Technology Then and Now
I have a love-hate relationship with technology. I love it when it allows me to write articles and teach online courses so that I can spend more physical time with my two little boys. I love that it has helped me reconnect with old friends and faraway family members via Facebook, Instagram, and blogging.
On the flip side, I hate it when I turn the computer on to check my bank account and all of the Olympic gold medalists for a particular night were listed before we could even watch the event. I hate it when people use social media as a way to bully young people into tragic deaths.
I was a child of the 80s. We had a lot going on in that decade. From plastic charm necklaces to Garbage Pail Kids to Dirty Dancing to tight-rolled jeans to electronic music to side pony tails, it was a quirky and bright span of time. Compared to today, there was very little technology, other than the gadgets dreamed up by the writers of Back to the Future.
The general definition of technology is “the application of scientific knowledge for practical purposes”. With that thought in mind, I guess we did have some technology when I was a little girl. We had a TV, microwave, VHS player, stereo, Nintendo (the original), and a Sony Walkman. At some point, we got a bag phone in our car that we used for emergencies or to call our dad to ask him if he needed anything from the store. If we positioned it right and were smack in the middle of I-240, we could barely hear him through the static.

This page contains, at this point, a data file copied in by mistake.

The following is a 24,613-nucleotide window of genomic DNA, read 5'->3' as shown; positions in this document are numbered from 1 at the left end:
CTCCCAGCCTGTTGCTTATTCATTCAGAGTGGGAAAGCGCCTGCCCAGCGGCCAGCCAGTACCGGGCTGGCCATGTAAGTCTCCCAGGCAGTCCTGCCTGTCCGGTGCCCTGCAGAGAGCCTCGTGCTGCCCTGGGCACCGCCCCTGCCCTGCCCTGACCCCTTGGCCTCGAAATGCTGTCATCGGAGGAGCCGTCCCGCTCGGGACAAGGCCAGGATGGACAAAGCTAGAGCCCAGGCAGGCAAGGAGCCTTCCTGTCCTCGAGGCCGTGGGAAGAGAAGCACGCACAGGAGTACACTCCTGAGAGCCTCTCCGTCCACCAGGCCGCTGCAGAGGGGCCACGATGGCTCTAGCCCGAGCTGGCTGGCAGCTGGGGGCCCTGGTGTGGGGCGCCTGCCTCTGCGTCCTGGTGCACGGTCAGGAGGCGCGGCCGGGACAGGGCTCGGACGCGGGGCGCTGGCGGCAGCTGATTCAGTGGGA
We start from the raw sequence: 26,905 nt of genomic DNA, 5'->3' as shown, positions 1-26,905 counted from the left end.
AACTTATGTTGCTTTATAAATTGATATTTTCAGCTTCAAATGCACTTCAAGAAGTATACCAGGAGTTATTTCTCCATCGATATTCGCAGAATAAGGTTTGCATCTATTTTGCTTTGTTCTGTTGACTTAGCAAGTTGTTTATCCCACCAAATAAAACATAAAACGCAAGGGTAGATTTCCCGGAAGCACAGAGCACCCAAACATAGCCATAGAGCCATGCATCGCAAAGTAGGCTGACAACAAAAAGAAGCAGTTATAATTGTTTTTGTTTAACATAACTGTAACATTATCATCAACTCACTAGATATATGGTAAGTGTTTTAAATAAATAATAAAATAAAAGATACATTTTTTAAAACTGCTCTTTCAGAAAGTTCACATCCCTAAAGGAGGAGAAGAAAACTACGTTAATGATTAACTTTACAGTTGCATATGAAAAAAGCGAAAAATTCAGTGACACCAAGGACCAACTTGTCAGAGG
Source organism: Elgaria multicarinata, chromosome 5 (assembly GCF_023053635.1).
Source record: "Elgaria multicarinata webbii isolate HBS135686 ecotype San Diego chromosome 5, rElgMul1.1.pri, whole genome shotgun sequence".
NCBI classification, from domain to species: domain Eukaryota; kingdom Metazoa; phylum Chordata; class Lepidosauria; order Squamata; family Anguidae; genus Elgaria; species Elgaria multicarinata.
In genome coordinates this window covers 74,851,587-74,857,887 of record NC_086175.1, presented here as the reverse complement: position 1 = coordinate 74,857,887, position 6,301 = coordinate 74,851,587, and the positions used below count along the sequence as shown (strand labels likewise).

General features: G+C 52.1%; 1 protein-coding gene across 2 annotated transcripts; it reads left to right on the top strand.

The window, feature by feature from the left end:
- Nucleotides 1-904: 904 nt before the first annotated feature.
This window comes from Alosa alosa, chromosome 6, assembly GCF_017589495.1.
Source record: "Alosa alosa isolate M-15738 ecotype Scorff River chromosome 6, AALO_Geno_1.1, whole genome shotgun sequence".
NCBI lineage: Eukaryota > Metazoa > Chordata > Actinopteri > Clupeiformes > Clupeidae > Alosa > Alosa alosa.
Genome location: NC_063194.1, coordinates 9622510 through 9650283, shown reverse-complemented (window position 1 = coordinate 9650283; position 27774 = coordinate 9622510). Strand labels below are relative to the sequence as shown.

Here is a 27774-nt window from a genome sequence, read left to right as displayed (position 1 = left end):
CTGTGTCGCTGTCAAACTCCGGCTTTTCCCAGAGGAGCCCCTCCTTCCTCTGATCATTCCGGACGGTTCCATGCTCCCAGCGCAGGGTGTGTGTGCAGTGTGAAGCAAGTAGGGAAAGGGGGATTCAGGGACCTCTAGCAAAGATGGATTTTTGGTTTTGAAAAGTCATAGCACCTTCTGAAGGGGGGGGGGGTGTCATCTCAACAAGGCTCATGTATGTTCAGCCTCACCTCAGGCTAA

When I was in middle school, we had one computer lab that we visited maybe once a month. It had a DOS operating system, and we used big floppy discs. I don’t remember much other than the fact that the screen was black and the words were green. In high school, we had one computer in the entire school that logged on to the Internet, and that took at least 20 minutes. In college, I had to lug around a giant monitor, tower, keyboard, mouse, speakers, and cords as I moved from dorm to apartment. Very few people I knew had personal laptops.
Reflecting upon all of this, it’s completely mind blowing how advanced technology has become in a relatively short period of time. As a mom, I have to be extremely conscientious about screen time and not allowing technology to invade our lives too much. The fact that I had a wonderful childhood completely void of computers, tablets, and smartphones has been very helpful. I know how much fun a kid can have without any technology whatsoever.
Parents and grandparents need to educate themselves about today’s technology but work to engage children in other, non-techy activities. If we do not teach today’s children that there is excitement in life without technology, who will? We need to ensure they don’t rely too heavily on technology; otherwise, that’s how they will parent their own children, and society will eventually become completely reliant upon gadgets to feel “happy”.
I certainly see all of the benefits of technology, but I’m also trying extremely hard not to obsess over devices in our home. I really want my boys to learn how to critically think and be creative on their own, without depending on something cold and electronic.
Susanna Barbee is a Waynesville mom, writer and educator. Find more on her blog, www.zealousmom.com. Reach her at firstname.lastname@example.org.